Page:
• Treatment of goodwill, retirement benefits, contingent liabilities.
  • Recognition of profit on long term contracts.

Considerations for Selection of Accounting Policies

  • Prudence: Due to uncertainty of future events, probable losses are provided for as a matter of conservatism.
  • Substance over form:  The accounting treatment and presentation in financial statements of transactions should be in accordance to their substance & financial reality of transaction and not merely by the legal form.
  • Materiality: Financial statements should disclose all material items, knowledge of which might influence the decisions of the user of the financial statements.

Disclosure of Accounting Policy

The principle of consistency requires use of same accounting policies for similar transactions consistently in all accounting periods. All significant Accounting Policies adopted in preparation & presentation of financial statements should be disclosed.

Change of Accounting Policies

A change in accounting policies may be made when adoption of different accounting policies is required by statute or for compliance with an Accounting Standard, or it is considered that change would result in more appropriate presentation of financial statement.

Disclosure of change in accounting policies

Any change in the accounting policies, which has a material effect in the current period or expected to have a material effect in a later period, should be disclosed.

Accounting Estimates

Financial Statements sometimes require certain estimates to be made. Such estimate affects the balances of assets and liabilities and their disclosure in financial statement.

If the change in accounting estimate has material effect, or expected to have material effect in subsequent year, it should be disclosed. For example, estimates of useful life of asset, provision for income tax, provision for bad debts etc. Accounting estimate may vary from actual, and should be disclosed in the financial statement.

Accounting Policies – Key points

  • Adoption of Policies : The basic Accounting policies specify the rules where Accounting Standards are not specified or alternate methods exist.
  • Prudence : In uncertain events, under conservation criterion, due prudence should be taken for provision of possible losses
  • Substance over form : While reporting financial transactions, substance should take precedence over form. This means if the rules are not sufficient to disclose the transaction properly, the disclosure format may be deviated from rules to explain the transaction properly.
  • Materiality : All Material statements, which influence decisions of the user, must be adequately disclosed
  • Disclosure of Policies : All significant Accounting policies adopted should be disclosed. In case of  any changes in accounting policy, the financial impact should be properly disclosed.
  • Accounting Estimates : Any change in Accounting Estimates, like depreciable life of Asset, Provision for Tax, Bad Debts etc., should be properly disclosed and its impact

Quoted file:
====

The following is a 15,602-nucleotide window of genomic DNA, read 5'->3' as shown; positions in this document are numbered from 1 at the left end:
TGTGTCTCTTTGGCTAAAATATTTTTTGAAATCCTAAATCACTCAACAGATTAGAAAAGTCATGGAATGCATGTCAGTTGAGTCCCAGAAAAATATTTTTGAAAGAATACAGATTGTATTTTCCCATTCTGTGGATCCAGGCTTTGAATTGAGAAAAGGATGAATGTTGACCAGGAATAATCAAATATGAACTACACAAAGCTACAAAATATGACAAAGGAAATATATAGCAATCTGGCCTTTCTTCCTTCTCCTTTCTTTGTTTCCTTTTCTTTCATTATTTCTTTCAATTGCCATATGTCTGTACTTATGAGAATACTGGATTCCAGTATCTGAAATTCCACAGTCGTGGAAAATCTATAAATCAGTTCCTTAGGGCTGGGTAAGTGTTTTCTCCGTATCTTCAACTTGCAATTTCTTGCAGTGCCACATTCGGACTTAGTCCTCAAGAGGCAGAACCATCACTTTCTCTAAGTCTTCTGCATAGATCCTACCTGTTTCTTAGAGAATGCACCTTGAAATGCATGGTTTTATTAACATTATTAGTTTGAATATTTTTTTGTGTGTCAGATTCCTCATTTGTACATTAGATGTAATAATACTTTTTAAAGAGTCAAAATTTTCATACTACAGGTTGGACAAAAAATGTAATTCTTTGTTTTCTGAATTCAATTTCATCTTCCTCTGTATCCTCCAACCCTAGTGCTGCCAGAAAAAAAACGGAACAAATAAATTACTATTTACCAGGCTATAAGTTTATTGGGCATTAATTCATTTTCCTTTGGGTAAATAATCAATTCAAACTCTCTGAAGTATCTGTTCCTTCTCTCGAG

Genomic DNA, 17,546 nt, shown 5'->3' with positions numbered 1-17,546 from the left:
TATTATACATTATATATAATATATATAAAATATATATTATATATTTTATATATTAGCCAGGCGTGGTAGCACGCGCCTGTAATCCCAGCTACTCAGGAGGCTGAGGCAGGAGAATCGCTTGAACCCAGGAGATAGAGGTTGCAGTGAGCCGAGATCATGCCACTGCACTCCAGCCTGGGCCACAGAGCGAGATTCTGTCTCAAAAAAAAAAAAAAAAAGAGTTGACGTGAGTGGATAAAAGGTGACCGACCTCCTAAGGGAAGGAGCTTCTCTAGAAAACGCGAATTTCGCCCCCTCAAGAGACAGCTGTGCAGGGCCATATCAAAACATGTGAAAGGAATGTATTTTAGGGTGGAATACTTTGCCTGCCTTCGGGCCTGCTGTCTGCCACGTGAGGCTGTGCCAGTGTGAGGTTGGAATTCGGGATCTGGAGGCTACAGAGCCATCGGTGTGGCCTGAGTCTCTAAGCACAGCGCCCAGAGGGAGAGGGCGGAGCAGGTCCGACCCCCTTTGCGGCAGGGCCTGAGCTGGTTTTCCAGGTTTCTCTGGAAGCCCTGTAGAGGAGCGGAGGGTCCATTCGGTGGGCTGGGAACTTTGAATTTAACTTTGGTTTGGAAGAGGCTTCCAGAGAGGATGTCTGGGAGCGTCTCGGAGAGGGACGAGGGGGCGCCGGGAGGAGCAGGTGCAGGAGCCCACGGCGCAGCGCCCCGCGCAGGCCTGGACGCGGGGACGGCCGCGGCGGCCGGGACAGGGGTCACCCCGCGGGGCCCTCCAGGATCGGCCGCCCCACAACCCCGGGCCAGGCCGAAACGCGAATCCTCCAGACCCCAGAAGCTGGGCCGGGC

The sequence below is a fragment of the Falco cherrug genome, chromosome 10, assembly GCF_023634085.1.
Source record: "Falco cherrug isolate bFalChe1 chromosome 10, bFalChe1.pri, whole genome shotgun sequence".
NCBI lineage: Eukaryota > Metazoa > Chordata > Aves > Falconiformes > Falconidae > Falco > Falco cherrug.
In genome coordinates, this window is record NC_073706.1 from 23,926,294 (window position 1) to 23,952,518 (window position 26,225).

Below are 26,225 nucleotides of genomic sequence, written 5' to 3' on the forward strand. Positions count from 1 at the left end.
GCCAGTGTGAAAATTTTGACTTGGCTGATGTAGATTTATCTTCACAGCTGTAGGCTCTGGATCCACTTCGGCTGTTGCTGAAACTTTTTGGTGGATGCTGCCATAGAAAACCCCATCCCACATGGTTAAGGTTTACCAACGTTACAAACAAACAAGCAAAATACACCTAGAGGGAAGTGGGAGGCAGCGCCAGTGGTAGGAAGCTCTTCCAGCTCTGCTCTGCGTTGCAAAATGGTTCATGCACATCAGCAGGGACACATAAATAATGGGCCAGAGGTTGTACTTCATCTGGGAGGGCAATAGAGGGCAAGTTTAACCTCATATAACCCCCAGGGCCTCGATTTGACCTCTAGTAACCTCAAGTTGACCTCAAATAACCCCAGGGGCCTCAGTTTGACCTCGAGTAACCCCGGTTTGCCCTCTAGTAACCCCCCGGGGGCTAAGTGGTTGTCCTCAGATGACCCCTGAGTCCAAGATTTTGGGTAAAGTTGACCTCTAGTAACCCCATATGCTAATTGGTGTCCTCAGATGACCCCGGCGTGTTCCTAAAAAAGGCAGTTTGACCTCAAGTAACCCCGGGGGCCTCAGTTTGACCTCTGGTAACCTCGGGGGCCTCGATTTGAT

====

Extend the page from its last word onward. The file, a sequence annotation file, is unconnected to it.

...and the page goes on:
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Valuation Principles

Assets and liabilities are to be recorded in the Statement of Financial Accounts (i.e Balance Sheet). There exists several valuation principles which may be adopted for recording the value of Assets & Liabilities

  • Historical Cost: Under this principle, assets are recorded at cash (or cash equivalent) paid, or the fair value of other consideration given to acquire them at the time of their acquisition. Similarly, liabilities are recorded at the amount of cash received or expected to receive in near future.

Example: An asset was purchased for Rs.19,00,000, so this is the historical cost of the asset .

In case of tax payment, until the income is earned, tax payable amount can not be determined. In such case, the tax liability is determined on the basis of estimated income amount. In case of Income , the amount that is received, or expected to be receivable is to be considered.

  • Current Cost: Under this valuation principle, assets are carried at the amount of cash or cash equivalent, which have to be paid now to acquire same or an equivalent asset was acquired currently. Liabilities are carried at the undiscounted amount of cash or cash equivalents, that would be required to settle the obligation currently.

Example: A liability is due to a creditor for Rs.5,000. So Rs.5,000 is historical cost. Now the creditor informs that he will allow 6% discount on instant cash payment. Thus the current cost of the liability will be [5,000-(6% on 5,000) i.e.(5,000 – 300)= Rs.4,700.

  • Realizable Value: Under this principle, assets are carried out at the amount of cash or cash equivalent that could currently be obtained by selling the assets. Similarly, liabilities are carried out at the present value of future net cash out flows, that are expected to be required, to settle the liabilities.

Example: An asset was purchased for Rs.15,00,000  3 years ago. Now  its written down value is Rs.10,00,000. It can correctly sell at Rs.13,00,000, and  selling expense would be Rs. 2,000. Its realizable value is (13,00,000 – 2,000)= Rs.12,98,000.

  • Present Value: Under this principle, assets are valued at present value of future net cash flows generated by the assets. Similarly liabilities are carried at present value or future net cash outflow to settle the liability.

Assets are carried at present value of future net cash flows generated by the concerned assets in the normal course of business. Liabilities are carried at present value of future net cash flows that are expected to be required to settle the liability in the normal course of business.

Example: At the discount rate of 10%, present value of Re.1, after 1 year will be = 1/ (1+0.10)1 =0.909, After 2 year will be = 1/ ((1+0.10) 2 =0.826 so on. So, liability of Rs.10,000 is payable after 2 years. Its present value Rs.10,000 x .826 = Rs.8,260.

Valuation Principles – Key Points

The criterion of valuation of Assets and Liabilities under different valuation principles, in a going concern, in normal course of business, are summarised below :

  • Historical Cost : Assets are recorded at Historical Cost (Money or money equivalent paid for). Liabilities are carried at Cash Received or receivable in near future
  • Current Cost : Assets are recorded at cash or cash equivalent to be paid to acquire the asset. Liabilities would be carried at the amount to be paid currently to settle the obligation.